Imagery is considered largely involved in hypnotic phenomena. Recent findings have shown, however, that not hypnotized subjects with high (Highs) and low (Lows) susceptibility to hypnosis undergoing guided imagery tasks centred on specific sensory modalities share a similar visual imagery ability. In contrast, Highs obtain a better imagery than Lows when tactile instructions are given. Aim of the experiment was to confirm this finding using instructions of globally reduced perception instead of suggestions centred on specific sensory modalities, assuming that the preferred imagery modality would be the least easily suppressed. The changes in body sway (that are sensitive to cognitive activity because postural control requires attention) were used as indexes of possible different cognitive load of the task in Highs and Lows. The results confirmed the hypothesis that Highs and Lows differ in their preferred imagery modalities and showed that Highs’ body sway was not modified by the simultaneous imagery of globally reduced perception, while Lows increased their sway while perceiving a decreased sensory availability. The Discussion is focussed on the similar networks involved in imagery and perception and on the possible differences between Highs and Lows in the mechanisms of imagery/perception and sensory-motor integration.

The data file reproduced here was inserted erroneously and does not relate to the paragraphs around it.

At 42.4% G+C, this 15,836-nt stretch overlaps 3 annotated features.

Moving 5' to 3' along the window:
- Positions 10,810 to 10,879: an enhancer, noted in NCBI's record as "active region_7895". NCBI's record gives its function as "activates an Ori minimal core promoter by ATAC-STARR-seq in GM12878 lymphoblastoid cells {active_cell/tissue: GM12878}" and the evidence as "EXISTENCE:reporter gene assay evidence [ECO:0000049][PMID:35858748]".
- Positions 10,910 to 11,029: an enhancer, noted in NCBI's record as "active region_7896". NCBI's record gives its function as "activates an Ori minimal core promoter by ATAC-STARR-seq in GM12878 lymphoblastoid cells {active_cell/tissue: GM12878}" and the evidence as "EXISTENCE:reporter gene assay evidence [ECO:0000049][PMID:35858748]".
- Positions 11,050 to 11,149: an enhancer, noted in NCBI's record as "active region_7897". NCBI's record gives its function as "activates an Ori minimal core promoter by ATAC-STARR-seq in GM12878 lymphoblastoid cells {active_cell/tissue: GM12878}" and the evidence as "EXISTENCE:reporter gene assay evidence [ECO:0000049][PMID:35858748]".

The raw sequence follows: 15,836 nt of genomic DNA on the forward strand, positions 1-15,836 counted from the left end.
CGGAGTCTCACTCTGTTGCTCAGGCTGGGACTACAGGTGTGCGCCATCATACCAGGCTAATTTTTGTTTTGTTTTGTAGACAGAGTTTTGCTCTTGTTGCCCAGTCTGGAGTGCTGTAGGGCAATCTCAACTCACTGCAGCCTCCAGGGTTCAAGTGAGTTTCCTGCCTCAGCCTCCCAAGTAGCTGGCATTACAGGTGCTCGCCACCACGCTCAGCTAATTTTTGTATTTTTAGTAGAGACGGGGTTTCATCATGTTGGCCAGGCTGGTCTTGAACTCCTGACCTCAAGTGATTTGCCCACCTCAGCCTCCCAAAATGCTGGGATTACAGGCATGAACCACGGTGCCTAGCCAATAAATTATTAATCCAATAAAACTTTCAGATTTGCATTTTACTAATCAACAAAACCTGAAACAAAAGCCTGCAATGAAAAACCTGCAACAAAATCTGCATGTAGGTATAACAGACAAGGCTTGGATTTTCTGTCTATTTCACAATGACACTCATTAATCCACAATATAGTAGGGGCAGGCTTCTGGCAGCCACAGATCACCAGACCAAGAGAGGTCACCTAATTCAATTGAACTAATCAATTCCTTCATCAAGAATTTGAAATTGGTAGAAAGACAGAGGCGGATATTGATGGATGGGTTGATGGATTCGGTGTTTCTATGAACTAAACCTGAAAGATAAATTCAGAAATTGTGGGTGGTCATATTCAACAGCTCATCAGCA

|Autori:||CARLI G.; CAVALLARO FI.; SANTARCANGELO E.|
|Titolo:||Hypnotizability and imagery modality preference: Do highs and lows live in the same world?|
|Anno del prodotto:||2007|
|Appare nelle tipologie:||1.1 Articolo in rivista|